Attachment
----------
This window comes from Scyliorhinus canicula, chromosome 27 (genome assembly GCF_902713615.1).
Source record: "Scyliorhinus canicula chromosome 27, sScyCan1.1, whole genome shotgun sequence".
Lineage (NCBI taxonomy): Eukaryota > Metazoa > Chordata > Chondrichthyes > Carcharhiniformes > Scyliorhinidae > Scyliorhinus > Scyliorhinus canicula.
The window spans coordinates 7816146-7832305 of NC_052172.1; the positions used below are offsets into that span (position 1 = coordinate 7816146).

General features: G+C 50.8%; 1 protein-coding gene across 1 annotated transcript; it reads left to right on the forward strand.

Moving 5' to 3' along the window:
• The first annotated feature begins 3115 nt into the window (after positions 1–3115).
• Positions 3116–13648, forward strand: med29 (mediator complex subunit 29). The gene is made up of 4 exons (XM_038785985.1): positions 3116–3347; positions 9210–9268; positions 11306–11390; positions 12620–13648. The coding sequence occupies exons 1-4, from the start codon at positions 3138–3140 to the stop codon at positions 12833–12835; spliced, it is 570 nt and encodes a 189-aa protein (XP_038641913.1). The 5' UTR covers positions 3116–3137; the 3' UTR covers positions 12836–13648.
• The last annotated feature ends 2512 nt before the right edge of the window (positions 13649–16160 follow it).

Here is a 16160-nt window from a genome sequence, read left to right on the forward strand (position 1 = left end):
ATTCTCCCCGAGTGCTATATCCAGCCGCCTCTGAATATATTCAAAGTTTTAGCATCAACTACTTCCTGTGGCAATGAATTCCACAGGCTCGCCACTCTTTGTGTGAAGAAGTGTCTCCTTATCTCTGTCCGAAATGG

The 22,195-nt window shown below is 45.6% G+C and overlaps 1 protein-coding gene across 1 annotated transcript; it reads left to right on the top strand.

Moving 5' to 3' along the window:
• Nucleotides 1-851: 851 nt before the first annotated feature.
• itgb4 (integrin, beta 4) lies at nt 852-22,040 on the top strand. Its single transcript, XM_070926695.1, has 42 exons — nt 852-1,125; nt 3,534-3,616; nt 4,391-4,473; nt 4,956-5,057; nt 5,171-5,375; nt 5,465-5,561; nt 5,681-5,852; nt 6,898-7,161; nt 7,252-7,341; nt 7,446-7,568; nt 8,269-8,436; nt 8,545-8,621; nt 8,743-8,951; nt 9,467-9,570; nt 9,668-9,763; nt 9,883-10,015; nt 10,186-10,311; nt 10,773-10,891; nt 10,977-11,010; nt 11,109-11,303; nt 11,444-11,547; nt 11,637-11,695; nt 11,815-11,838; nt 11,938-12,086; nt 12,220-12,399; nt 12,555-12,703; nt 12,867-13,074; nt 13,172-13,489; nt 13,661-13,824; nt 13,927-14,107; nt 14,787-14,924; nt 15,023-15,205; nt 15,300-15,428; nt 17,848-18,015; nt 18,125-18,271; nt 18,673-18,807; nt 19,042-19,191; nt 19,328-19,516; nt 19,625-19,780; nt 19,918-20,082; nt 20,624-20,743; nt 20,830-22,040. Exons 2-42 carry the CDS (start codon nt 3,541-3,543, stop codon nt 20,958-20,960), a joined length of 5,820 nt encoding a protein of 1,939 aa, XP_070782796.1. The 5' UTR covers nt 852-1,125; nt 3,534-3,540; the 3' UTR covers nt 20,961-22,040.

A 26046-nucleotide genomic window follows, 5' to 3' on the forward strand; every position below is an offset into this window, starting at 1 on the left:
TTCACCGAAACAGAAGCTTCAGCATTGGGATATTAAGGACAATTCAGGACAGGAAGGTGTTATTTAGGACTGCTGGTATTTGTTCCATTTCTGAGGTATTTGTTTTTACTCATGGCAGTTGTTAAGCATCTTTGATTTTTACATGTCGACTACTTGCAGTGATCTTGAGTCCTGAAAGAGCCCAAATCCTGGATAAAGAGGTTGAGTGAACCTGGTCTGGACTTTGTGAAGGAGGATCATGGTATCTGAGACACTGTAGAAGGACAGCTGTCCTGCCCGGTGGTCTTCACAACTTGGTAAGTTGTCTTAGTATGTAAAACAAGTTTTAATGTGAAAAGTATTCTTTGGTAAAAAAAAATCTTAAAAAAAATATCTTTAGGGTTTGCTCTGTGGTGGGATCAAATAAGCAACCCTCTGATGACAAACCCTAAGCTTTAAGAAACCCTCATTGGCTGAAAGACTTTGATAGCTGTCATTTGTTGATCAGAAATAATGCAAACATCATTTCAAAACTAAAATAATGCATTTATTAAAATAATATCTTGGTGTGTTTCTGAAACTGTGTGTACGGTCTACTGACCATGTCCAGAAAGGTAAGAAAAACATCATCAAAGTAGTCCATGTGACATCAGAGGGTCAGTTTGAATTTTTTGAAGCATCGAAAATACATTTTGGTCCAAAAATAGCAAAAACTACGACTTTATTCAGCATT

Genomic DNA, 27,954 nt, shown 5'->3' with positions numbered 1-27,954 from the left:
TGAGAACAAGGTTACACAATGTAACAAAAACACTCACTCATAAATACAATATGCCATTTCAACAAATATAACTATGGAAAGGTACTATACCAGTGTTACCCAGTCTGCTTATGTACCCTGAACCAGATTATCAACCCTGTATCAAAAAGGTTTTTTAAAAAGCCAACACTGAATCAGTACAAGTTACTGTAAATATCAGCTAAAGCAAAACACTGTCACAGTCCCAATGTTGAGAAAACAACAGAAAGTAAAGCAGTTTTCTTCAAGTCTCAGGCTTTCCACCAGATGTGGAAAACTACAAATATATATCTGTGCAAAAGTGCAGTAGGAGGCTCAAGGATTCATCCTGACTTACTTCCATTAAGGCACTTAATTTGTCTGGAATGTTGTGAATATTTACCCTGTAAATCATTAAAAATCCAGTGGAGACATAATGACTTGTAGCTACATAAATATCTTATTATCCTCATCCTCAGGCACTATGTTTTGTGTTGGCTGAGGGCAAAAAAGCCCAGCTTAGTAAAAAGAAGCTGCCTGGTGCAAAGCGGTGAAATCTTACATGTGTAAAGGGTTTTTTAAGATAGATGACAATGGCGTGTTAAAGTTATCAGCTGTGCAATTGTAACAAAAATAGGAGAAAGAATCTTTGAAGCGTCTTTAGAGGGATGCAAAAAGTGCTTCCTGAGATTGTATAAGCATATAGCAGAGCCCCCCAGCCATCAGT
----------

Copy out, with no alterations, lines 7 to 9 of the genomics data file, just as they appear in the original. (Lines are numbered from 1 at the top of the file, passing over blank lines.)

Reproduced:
• The first annotated feature begins 3115 nt into the window (after positions 1–3115).
• Positions 3116–13648, forward strand: med29 (mediator complex subunit 29). The gene is made up of 4 exons (XM_038785985.1): positions 3116–3347; positions 9210–9268; positions 11306–11390; positions 12620–13648. The coding sequence occupies exons 1-4, from the start codon at positions 3138–3140 to the stop codon at positions 12833–12835; spliced, it is 570 nt and encodes a 189-aa protein (XP_038641913.1). The 5' UTR covers positions 3116–3137; the 3' UTR covers positions 12836–13648.
• The last annotated feature ends 2512 nt before the right edge of the window (positions 13649–16160 follow it).